Some of the things that I did last year:  made pamphlets, rode bikes, gone on walks, looked at birds, brought some friends to visit an old landfill, seen antique aircraft, tried out lithography, and told as many people as I could about it all.

I had a great time exploring the area.

Join me on Saturday, January 27 for the opening reception of Brain Washing from Phone Towers at the Jamaica Bay Wildlife Refuge. This exhibit celebrates the completion during 2017 of the series of three pamphlets on the history, ecology, and communities of Jamaica Bay, and documents the methods used in creating pamphlets by hand. There’s a gallery inside the visitors center in the Wildlife Refuge, and I think it’s the perfect place to celebrate the completion of the series; I hope you can join me.

Event information is here. 
The Jamaica Bay Pamphleteering Project was sponsored, in part, by the Greater New York Arts Development Fund of the New York City Department of Cultural Affairs, administered by the Brooklyn Arts Council. as well as the Puffin Foundation.


(Gesticulating wildly)

Thanks to all who came to the artist talk last Saturday night at Shoestring Press- I had a wonderful time and I hope you did too! Here’s some photos taken by the lovely Ana Cordeiro:

 

(Gesticulating Wildly)

I love the idea of gathering people in person to talk about things I’m fascinated by and make pamphlets about. I hope to do more of this in the future, thanks to everyone for coming, it was lovely to see you all!

 


Artist Talk and Flyway is done~

Artist Talk and Flyway is done~

Flyway is here:

I’ve sent copies to everyone on the list that I can think of, if you haven’t received one and would like to, let me know. Preferably in person! I’m giving an artist talk on :

Join me on Saturday, October 14th at Shoestring Press, a community-based printshop in Crown Heights, to learn more about pamphlets, Jamaica Bay, letterpress, and local history. I’ll talk about my ongoing pamphleteering project, Brain Washing from Phone Towers, and this year’s series of publications, all about the history, ecology, and communities surrounding Jamaica Bay. Refreshments will be served, and everyone will go home with some pamphlets to keep or share. Free to the public.

Saturday, October 14, 7pm
Shoestring Press
663 CLASSON AVE | CROWN HEIGHTS, BROOKLYN, NY

The Jamaica Bay Pamphleteering Project is sponsored, in part, by the Greater New York Arts Development Fund of the New York City Department of Cultural Affairs, administered by the Brooklyn Arts Council. Funding is also generously provided by the Puffin Foundation.

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Detroit Litho Magic.

Category : art, travel
Detroit Litho Magic.

Last month I took a week off and went out to visit Lee Marchalonis in Detroit; she moved out there a few years ago to take a position as Printer in Residence at Signal Return, the fabulous public letterpress shop in town. Along the way, she also acquired a litho press and some stones and enough space to house them all in her place (the benefits of leaving NYC in action).

Studio assistant.

We spent the week setting up her own home litho studio and editioning a print.

I was not a printmaking major in school; there are great big holes in my printmaking knowledge, which I try to fill as I go and/or need to. I had only a dim understanding that litho had something to do with oil and water in some kind of mysterious way. Working with Lee one-on-one and having her explain the process-a multi-step, careful, complicated process – was super helpful in learning how it works. I’m going to explain to the best of my ability below- if there’s glaring errors anywhere please let me know!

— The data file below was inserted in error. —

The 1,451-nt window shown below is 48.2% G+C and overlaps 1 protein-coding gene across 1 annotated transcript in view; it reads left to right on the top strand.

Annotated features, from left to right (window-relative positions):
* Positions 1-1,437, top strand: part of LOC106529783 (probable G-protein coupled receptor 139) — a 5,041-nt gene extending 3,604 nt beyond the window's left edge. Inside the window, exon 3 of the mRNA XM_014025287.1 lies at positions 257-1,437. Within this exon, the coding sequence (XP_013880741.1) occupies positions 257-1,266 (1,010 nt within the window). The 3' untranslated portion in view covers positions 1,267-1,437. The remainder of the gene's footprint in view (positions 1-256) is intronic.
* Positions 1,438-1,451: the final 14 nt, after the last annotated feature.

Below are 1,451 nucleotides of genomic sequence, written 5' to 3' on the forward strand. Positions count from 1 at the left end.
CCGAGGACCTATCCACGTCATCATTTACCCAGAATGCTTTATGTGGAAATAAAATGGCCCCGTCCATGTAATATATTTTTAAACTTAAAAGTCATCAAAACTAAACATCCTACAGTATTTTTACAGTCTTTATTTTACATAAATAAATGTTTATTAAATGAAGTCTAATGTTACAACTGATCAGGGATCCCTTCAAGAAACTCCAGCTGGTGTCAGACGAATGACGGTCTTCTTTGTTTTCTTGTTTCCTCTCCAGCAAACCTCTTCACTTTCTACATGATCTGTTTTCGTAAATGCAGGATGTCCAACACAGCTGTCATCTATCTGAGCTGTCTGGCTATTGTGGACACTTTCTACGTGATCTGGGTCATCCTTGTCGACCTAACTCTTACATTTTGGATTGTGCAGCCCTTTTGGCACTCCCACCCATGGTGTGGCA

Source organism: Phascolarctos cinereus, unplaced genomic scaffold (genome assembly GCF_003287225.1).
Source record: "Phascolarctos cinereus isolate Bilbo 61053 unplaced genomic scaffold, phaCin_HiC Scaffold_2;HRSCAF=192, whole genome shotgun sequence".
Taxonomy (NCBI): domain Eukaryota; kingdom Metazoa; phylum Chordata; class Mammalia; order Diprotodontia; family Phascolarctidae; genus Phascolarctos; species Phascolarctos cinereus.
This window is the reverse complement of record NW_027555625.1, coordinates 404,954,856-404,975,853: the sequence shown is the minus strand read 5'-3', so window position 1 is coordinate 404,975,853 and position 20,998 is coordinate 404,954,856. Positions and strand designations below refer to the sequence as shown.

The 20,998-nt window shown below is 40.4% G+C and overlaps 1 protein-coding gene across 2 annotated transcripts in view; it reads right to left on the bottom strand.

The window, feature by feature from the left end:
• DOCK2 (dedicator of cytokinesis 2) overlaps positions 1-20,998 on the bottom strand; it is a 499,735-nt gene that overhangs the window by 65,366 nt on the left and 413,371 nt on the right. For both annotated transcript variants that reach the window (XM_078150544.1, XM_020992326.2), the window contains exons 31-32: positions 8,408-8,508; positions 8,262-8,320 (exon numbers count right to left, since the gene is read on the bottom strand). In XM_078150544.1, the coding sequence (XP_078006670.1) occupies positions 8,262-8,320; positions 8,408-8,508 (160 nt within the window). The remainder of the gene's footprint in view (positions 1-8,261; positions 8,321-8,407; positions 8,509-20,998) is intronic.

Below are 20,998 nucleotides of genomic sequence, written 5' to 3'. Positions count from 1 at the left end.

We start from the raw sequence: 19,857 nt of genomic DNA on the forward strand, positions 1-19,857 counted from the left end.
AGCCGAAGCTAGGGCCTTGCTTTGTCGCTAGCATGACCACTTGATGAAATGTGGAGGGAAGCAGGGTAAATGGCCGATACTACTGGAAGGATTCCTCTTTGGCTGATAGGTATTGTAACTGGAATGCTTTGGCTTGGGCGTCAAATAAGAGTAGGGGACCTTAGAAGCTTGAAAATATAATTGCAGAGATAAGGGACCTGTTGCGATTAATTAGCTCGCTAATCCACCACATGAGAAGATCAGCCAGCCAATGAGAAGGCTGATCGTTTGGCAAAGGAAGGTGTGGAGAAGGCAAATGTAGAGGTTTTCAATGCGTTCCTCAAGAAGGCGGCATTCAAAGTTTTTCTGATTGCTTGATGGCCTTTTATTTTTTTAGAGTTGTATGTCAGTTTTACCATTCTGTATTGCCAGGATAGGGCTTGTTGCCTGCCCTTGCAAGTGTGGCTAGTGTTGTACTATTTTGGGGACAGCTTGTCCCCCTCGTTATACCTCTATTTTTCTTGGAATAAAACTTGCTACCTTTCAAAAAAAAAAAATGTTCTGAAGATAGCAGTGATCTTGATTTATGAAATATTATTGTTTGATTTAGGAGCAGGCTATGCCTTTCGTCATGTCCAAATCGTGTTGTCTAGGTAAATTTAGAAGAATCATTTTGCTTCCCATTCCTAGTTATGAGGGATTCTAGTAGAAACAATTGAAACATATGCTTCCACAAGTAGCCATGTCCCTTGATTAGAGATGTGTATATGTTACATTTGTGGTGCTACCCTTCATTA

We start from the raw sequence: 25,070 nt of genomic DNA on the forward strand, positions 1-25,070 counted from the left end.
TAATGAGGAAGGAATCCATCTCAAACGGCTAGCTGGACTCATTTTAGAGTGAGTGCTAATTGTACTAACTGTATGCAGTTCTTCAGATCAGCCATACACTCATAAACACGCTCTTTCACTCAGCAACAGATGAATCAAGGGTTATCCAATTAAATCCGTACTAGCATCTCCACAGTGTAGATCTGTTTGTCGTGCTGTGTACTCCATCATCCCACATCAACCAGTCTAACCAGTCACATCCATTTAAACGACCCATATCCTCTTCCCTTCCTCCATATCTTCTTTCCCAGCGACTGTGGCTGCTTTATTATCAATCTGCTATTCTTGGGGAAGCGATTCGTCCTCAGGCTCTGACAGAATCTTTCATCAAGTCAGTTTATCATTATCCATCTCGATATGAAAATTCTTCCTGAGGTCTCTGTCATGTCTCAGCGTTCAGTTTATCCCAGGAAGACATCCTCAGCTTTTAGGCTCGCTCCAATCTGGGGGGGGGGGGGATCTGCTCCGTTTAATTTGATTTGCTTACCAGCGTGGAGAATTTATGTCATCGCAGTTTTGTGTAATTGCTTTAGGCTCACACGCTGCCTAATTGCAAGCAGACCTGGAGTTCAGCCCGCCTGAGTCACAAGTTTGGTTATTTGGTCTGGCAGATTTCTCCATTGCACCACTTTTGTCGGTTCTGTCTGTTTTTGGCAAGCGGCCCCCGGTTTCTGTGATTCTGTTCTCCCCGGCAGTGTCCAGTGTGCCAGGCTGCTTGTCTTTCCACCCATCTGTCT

We spent some time grading the litho stone first. This is pure physical labor, which erodes the top layer of the stone evenly, to expose fresh stone below. I was a bit awkward at it but luckily Lee knows what’s she’s doing.

Once you grind the limestone down to a pristine surface you’re ready to draw. The advantage for artists using this technique is that you can draw directly on the stone’s surface and pull a print that reflects the quality of all lines, and the tones, that you make. There’s a bunch of different materials that you use to make your marks, all of which contain grease.

Once the drawing is done, the stone is etched for the first time, with a combination of nitric acid and gum arabic, the amount of acid depending on what exact materials you’ve used in different areas of your drawing, which gives you control over the amount the stone is etched. Then you leave it overnight and have a beer.

Studio assistant resting after a long day.

The next day, you wipe the stone down, clean off the drawing materials, dampen the stone with sponges, and then roll out very stiff ink onto the stone, to reveal the image area. Then there’s some talc and rosin dust rubbed into the stone, then some more gum arabic is buffed into it, then you leave it for a bit.

 

Later on you get to print. It takes a while to get the density of ink that you want, you generally try to build up an ink surface. And you want to keep the stone wet while you’re working- the water keeps the ink from sticking to the background stone area where the image isn’t. So you go back and forth with dampening the stone with sponges and rolling out the ink. At this point it was helpful that there was two of us- I was on the sponge end of things keeping it all an appropriate level of damp, and Lee managed the inking duties.

Here’s the final print! I added the letterpress text at the bottom at Signal Return; I’m also planning on hand coloring the edition. The Diamondback Terrapin is a gorgeous turtle that is native to salt marshes along the eastern and southern coast, including here in Jamaica Bay-where their numbers are drastically decreasing, unfortunately, for reasons that aren’t clear, but that may be related to the ongoing loss of salt marshes. The turtles spend almost their entire lives in the water, except for when the female Diamondbacks come onto dry land to lay their eggs, so we don’t know very much about their lives and activities. In the early twentieth century, they were almost driven to extinction by hunters harvesting them to be cooked into Turtle Soup; they were considered a delicacy.

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Walking tour

Category : pamphlets
Walking tour

This past Sunday I had a wonderful time out at Floyd Bennett Field wandering around with some good friends on a walking tour of the old airfield and the beach at Dead Horse Bay. The weather was perfect and the sun was out. Here’s some photos for your enjoyment.

Dead Horse Bay

Dead Horse Bay

Dead Horse Bay

At Floyd Bennett Field we walked down to Hanger B, to see the collection of antique aircraft that has been refurbished by a crew of volunteers. I gave a pamphlet to the Ranger on duty as thanks.

Floyd Bennett Field

Floyd Bennett Field

You can even go inside some of the planes.

Floyd Bennett Field

Floyd Bennett Field

Thanks to all for a wonderful day!